|CIT 591 Assignment 2: Scott's Problem
Consider the following problem, defined for positive integers:
- Choose a number.
- Repeatedly do the following:
- If the number is 1, quit, otherwise
- If the number is even, cut it in half.
- If the number is odd, multiply it by 3 and add 1.
Example: If you start with the number 17, you get the following sequence:
- 17 -- this is odd, so multiply by 3 and add 1, getting 52
- 52 -- this is even, so divide by 2, getting 26
- 26 -- this is even, so divide by 2
- 13 -- this is odd, so multiply by 3 and add 1
- 40 -- this is even
- 20 -- this is even
- 10 -- this is even
- 5 -- this is odd
- 16 -- this is even
- 8 -- this is even
- 4 -- this is even
- 2 -- this is even
- 1 -- stop
Does this procedure eventually reach 1 and stop for every choice of
starting number? So far, this is an unsolved problem--no one has yet proved
that the process always results in 1, and no one has yet found a counterexample.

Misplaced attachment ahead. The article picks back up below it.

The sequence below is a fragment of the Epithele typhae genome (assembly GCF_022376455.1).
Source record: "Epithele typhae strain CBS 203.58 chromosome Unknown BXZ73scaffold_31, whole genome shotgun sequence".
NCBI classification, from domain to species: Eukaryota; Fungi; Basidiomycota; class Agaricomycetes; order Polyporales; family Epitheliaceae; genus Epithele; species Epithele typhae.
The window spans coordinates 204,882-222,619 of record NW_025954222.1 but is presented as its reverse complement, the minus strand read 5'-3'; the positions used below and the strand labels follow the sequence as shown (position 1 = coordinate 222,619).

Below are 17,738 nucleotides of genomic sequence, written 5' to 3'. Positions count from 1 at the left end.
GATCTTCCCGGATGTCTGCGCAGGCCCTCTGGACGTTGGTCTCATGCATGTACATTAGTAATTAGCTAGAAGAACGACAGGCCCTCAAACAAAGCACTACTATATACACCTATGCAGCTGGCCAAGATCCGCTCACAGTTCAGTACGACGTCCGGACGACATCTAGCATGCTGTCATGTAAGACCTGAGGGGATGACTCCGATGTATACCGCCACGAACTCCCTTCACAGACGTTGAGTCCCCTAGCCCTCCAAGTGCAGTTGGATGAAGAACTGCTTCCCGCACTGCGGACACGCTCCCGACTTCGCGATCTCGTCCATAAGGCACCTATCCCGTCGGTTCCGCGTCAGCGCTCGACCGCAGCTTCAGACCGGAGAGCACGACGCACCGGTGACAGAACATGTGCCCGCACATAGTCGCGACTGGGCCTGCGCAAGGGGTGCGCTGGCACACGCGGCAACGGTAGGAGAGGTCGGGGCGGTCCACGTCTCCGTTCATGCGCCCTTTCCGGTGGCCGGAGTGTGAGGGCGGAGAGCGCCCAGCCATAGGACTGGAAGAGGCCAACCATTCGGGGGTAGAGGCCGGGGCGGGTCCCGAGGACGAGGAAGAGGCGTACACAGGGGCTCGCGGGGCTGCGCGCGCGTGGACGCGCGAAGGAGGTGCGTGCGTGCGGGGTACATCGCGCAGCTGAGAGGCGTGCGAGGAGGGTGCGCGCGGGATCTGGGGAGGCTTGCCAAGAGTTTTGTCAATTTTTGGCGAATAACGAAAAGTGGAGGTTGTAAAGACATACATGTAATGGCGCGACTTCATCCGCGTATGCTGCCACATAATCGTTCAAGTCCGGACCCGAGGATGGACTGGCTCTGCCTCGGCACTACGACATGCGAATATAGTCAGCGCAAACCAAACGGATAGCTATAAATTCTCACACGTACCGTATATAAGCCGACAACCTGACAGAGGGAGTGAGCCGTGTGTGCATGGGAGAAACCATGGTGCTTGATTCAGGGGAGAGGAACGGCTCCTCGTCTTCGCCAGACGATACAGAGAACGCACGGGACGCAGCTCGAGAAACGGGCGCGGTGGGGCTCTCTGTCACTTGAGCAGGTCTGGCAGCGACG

Your assignment: Write an application (not an applet) that does the
Scott's problem has not been "solved," and if you spend any time with
it, you will start to discover some fascinating patterns. If this is the sort
of problem that appeals to you, the computer is a great way to help discover some
of these patterns.
- Prints out your name, followed by a blank line.
- For each of the numbers 1 through 20, print out a line that begins with
the number, then a colon and space, then the sequence of numbers that results
from starting with the given number. Separate the numbers by spaces. For example,
starting from the number 17, you would print the single line:
17: 52 26 13 40 20 10 5 16 8 4 2 1
- For extra neatness, you can make the numbers line up better by inserting
an extra space before each single-digit number (a number less than 10).